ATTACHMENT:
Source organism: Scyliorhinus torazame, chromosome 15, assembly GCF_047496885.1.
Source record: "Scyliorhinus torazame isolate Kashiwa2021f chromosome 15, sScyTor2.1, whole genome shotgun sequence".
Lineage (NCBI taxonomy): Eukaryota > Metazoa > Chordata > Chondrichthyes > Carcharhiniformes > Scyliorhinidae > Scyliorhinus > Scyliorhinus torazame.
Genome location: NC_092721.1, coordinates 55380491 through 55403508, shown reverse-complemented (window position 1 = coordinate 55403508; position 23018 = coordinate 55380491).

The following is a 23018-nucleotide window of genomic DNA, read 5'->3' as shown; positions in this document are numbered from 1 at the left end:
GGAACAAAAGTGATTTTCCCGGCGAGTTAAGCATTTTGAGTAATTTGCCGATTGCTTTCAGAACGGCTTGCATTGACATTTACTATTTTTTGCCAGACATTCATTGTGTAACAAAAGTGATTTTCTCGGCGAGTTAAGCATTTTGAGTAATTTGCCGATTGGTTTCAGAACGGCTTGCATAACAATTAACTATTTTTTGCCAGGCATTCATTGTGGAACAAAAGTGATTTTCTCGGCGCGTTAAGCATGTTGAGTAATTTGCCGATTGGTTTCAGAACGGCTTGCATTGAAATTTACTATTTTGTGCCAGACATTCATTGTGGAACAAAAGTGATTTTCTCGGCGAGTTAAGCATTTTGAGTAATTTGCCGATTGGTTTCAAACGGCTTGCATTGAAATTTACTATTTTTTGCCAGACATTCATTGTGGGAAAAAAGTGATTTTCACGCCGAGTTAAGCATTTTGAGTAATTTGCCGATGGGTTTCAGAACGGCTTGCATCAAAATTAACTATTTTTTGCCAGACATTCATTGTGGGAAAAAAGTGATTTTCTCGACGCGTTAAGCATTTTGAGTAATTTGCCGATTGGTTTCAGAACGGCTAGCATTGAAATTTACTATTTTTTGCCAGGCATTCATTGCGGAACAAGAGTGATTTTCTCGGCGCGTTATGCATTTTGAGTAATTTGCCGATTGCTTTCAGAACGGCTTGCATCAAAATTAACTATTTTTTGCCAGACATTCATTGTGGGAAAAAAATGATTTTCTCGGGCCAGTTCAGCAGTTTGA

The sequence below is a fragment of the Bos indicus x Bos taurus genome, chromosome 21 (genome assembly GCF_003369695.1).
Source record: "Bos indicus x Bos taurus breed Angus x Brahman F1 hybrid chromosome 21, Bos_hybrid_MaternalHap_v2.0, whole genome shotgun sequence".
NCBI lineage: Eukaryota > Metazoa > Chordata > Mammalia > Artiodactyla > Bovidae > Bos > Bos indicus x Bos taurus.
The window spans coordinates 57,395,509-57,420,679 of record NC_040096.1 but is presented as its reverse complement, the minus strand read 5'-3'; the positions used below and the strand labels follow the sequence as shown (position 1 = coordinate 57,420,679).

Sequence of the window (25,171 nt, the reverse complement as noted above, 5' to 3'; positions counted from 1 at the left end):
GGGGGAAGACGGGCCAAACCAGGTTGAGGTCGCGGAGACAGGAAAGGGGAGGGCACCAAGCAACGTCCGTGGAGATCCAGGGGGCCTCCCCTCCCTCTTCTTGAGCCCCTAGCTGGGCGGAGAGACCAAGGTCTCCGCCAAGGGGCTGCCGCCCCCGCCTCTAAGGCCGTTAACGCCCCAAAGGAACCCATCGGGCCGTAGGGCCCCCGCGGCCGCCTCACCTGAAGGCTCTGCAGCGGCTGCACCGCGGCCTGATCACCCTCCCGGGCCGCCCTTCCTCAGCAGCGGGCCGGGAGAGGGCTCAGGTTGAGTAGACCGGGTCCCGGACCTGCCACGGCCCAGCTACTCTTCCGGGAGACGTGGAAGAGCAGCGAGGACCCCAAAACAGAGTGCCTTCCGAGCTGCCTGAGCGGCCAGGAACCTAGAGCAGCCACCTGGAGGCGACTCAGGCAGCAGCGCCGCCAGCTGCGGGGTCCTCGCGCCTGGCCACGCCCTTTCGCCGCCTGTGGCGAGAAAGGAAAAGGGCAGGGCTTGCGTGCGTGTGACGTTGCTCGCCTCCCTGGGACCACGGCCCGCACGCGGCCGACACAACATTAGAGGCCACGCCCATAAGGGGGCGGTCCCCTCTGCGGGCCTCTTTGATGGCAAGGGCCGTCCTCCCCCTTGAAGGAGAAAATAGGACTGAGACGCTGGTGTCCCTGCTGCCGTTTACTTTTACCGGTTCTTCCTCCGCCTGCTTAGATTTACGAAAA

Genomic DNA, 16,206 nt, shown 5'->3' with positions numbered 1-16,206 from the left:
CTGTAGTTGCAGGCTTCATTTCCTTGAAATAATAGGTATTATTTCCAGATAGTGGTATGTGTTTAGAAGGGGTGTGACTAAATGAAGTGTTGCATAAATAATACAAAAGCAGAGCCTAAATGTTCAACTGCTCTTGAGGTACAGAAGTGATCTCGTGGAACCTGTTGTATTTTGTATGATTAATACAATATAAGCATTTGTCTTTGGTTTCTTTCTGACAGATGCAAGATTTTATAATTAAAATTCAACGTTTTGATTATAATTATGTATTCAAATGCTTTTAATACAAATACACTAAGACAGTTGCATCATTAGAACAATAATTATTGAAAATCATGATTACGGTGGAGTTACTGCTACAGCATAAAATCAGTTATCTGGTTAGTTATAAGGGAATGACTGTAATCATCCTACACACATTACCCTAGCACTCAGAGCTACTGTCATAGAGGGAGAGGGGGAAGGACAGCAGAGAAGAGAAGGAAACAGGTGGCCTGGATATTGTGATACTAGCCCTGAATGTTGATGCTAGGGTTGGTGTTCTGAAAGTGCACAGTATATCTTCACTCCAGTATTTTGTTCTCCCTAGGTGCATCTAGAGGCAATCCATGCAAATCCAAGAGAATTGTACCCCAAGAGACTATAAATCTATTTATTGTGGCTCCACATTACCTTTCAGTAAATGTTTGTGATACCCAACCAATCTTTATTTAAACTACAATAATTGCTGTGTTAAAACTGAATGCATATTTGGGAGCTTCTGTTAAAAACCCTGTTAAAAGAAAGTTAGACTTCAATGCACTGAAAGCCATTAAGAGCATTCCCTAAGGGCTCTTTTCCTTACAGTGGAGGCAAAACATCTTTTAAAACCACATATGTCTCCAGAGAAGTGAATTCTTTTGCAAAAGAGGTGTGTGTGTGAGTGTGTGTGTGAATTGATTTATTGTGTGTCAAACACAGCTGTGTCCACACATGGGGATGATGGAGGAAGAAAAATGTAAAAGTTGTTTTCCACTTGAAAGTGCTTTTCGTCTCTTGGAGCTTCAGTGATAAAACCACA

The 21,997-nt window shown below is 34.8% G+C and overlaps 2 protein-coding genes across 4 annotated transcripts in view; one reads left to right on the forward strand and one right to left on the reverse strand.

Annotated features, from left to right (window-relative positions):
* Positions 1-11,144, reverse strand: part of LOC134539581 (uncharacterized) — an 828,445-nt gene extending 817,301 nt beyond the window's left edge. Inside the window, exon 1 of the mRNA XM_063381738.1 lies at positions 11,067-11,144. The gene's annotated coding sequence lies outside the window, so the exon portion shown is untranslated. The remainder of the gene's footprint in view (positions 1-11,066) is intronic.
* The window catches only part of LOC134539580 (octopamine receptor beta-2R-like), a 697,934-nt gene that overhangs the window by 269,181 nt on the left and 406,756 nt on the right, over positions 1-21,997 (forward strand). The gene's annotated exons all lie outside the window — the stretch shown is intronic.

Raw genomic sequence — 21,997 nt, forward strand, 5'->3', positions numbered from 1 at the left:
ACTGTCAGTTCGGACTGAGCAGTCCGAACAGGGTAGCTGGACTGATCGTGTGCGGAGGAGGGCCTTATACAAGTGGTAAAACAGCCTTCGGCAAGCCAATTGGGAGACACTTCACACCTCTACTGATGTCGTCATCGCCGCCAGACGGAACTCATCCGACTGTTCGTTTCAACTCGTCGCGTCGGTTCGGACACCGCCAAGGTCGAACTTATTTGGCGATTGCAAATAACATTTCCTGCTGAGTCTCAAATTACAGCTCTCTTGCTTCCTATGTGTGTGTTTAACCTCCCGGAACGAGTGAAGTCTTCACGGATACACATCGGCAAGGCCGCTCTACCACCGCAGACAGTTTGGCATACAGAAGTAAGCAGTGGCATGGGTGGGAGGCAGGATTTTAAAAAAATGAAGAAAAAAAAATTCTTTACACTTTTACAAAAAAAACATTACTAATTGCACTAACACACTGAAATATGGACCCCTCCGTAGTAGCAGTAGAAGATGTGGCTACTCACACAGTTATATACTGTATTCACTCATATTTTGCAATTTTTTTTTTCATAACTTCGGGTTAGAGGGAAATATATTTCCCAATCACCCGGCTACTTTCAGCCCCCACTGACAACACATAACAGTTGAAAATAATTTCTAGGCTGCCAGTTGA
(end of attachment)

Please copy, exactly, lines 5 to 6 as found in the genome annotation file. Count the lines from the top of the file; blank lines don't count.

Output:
The following is a 23018-nucleotide window of genomic DNA, read 5'->3' as shown; positions in this document are numbered from 1 at the left end:
GGAACAAAAGTGATTTTCCCGGCGAGTTAAGCATTTTGAGTAATTTGCCGATTGCTTTCAGAACGGCTTGCATTGACATTTACTATTTTTTGCCAGACATTCATTGTGTAACAAAAGTGATTTTCTCGGCGAGTTAAGCATTTTGAGTAATTTGCCGATTGGTTTCAGAACGGCTTGCATAACAATTAACTATTTTTTGCCAGGCATTCATTGTGGAACAAAAGTGATTTTCTCGGCGCGTTAAGCATGTTGAGTAATTTGCCGATTGGTTTCAGAACGGCTTGCATTGAAATTTACTATTTTGTGCCAGACATTCATTGTGGAACAAAAGTGATTTTCTCGGCGAGTTAAGCATTTTGAGTAATTTGCCGATTGGTTTCAAACGGCTTGCATTGAAATTTACTATTTTTTGCCAGACATTCATTGTGGGAAAAAAGTGATTTTCACGCCGAGTTAAGCATTTTGAGTAATTTGCCGATGGGTTTCAGAACGGCTTGCATCAAAATTAACTATTTTTTGCCAGACATTCATTGTGGGAAAAAAGTGATTTTCTCGACGCGTTAAGCATTTTGAGTAATTTGCCGATTGGTTTCAGAACGGCTAGCATTGAAATTTACTATTTTTTGCCAGGCATTCATTGCGGAACAAGAGTGATTTTCTCGGCGCGTTATGCATTTTGAGTAATTTGCCGATTGCTTTCAGAACGGCTTGCATCAAAATTAACTATTTTTTGCCAGACATTCATTGTGGGAAAAAAATGATTTTCTCGGGCCAGTTCAGCAGTTTGA